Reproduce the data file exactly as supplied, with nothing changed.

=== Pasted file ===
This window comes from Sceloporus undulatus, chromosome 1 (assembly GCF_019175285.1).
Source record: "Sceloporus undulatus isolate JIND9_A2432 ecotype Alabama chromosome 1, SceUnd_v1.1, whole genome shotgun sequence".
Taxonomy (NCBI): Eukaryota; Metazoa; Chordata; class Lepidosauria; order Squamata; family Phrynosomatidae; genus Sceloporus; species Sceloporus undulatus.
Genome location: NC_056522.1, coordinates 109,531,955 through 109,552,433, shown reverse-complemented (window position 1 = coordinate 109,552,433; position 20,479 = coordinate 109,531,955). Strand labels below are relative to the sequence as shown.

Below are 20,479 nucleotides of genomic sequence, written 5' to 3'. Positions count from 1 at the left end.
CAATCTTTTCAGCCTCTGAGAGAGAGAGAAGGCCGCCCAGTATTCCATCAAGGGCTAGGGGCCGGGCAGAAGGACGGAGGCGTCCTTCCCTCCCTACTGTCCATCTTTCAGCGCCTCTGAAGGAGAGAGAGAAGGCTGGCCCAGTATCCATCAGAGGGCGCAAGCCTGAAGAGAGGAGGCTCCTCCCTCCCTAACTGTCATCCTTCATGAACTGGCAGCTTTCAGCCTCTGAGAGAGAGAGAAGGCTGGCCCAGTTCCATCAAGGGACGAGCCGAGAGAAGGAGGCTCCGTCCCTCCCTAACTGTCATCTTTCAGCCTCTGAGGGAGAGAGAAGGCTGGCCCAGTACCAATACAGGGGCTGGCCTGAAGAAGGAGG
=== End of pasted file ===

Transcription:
This window comes from Sceloporus undulatus, chromosome 1 (assembly GCF_019175285.1).
Source record: "Sceloporus undulatus isolate JIND9_A2432 ecotype Alabama chromosome 1, SceUnd_v1.1, whole genome shotgun sequence".
Taxonomy (NCBI): Eukaryota; Metazoa; Chordata; class Lepidosauria; order Squamata; family Phrynosomatidae; genus Sceloporus; species Sceloporus undulatus.
Genome location: NC_056522.1, coordinates 109,531,955 through 109,552,433, shown reverse-complemented (window position 1 = coordinate 109,552,433; position 20,479 = coordinate 109,531,955). Strand labels below are relative to the sequence as shown.

Below are 20,479 nucleotides of genomic sequence, written 5' to 3'. Positions count from 1 at the left end.
CAATCTTTTCAGCCTCTGAGAGAGAGAGAAGGCCGCCCAGTATTCCATCAAGGGCTAGGGGCCGGGCAGAAGGACGGAGGCGTCCTTCCCTCCCTACTGTCCATCTTTCAGCGCCTCTGAAGGAGAGAGAGAAGGCTGGCCCAGTATCCATCAGAGGGCGCAAGCCTGAAGAGAGGAGGCTCCTCCCTCCCTAACTGTCATCCTTCATGAACTGGCAGCTTTCAGCCTCTGAGAGAGAGAGAAGGCTGGCCCAGTTCCATCAAGGGACGAGCCGAGAGAAGGAGGCTCCGTCCCTCCCTAACTGTCATCTTTCAGCCTCTGAGGGAGAGAGAAGGCTGGCCCAGTACCAATACAGGGGCTGGCCTGAAGAAGGAGG